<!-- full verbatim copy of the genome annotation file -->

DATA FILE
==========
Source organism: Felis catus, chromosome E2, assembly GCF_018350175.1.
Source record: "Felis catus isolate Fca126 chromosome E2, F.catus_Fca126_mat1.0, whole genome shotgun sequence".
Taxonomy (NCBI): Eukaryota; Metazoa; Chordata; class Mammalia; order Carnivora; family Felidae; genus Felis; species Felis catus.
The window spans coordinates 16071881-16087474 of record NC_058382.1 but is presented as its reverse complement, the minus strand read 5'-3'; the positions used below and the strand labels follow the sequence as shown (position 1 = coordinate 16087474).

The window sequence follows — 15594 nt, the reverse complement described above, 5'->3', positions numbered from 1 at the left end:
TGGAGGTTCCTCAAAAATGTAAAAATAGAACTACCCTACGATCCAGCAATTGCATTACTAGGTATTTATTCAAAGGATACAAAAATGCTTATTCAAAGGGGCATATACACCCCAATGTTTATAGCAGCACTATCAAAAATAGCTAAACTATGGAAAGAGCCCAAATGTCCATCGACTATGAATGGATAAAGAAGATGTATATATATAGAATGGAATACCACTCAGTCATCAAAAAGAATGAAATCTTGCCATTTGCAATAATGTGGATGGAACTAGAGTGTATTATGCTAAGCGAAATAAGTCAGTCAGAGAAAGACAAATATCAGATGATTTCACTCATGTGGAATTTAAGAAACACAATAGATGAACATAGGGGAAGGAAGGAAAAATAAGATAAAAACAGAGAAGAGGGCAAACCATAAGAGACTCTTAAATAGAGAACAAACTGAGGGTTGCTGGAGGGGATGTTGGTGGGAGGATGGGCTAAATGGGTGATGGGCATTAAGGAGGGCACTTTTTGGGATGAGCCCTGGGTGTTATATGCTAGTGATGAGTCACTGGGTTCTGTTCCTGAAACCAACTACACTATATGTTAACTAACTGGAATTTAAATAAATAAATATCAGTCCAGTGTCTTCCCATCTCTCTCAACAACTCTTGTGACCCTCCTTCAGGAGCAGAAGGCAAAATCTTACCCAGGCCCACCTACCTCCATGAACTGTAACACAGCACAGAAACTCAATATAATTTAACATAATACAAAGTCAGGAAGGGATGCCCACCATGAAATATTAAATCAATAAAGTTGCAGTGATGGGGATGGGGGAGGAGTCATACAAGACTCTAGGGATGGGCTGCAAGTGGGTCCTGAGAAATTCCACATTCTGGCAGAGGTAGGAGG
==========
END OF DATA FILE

Source organism: Felis catus, chromosome E2, assembly GCF_018350175.1.
Source record: "Felis catus isolate Fca126 chromosome E2, F.catus_Fca126_mat1.0, whole genome shotgun sequence".
Taxonomy (NCBI): Eukaryota; Metazoa; Chordata; class Mammalia; order Carnivora; family Felidae; genus Felis; species Felis catus.
The window spans coordinates 16071881-16087474 of record NC_058382.1 but is presented as its reverse complement, the minus strand read 5'-3'; the positions used below and the strand labels follow the sequence as shown (position 1 = coordinate 16087474).

The window sequence follows — 15594 nt, the reverse complement described above, 5'->3', positions numbered from 1 at the left end:
TGGAGGTTCCTCAAAAATGTAAAAATAGAACTACCCTACGATCCAGCAATTGCATTACTAGGTATTTATTCAAAGGATACAAAAATGCTTATTCAAAGGGGCATATACACCCCAATGTTTATAGCAGCACTATCAAAAATAGCTAAACTATGGAAAGAGCCCAAATGTCCATCGACTATGAATGGATAAAGAAGATGTATATATATAGAATGGAATACCACTCAGTCATCAAAAAGAATGAAATCTTGCCATTTGCAATAATGTGGATGGAACTAGAGTGTATTATGCTAAGCGAAATAAGTCAGTCAGAGAAAGACAAATATCAGATGATTTCACTCATGTGGAATTTAAGAAACACAATAGATGAACATAGGGGAAGGAAGGAAAAATAAGATAAAAACAGAGAAGAGGGCAAACCATAAGAGACTCTTAAATAGAGAACAAACTGAGGGTTGCTGGAGGGGATGTTGGTGGGAGGATGGGCTAAATGGGTGATGGGCATTAAGGAGGGCACTTTTTGGGATGAGCCCTGGGTGTTATATGCTAGTGATGAGTCACTGGGTTCTGTTCCTGAAACCAACTACACTATATGTTAACTAACTGGAATTTAAATAAATAAATATCAGTCCAGTGTCTTCCCATCTCTCTCAACAACTCTTGTGACCCTCCTTCAGGAGCAGAAGGCAAAATCTTACCCAGGCCCACCTACCTCCATGAACTGTAACACAGCACAGAAACTCAATATAATTTAACATAATACAAAGTCAGGAAGGGATGCCCACCATGAAATATTAAATCAATAAAGTTGCAGTGATGGGGATGGGGGAGGAGTCATACAAGACTCTAGGGATGGGCTGCAAGTGGGTCCTGAGAAATTCCACATTCTGGCAGAGGTAGGAGG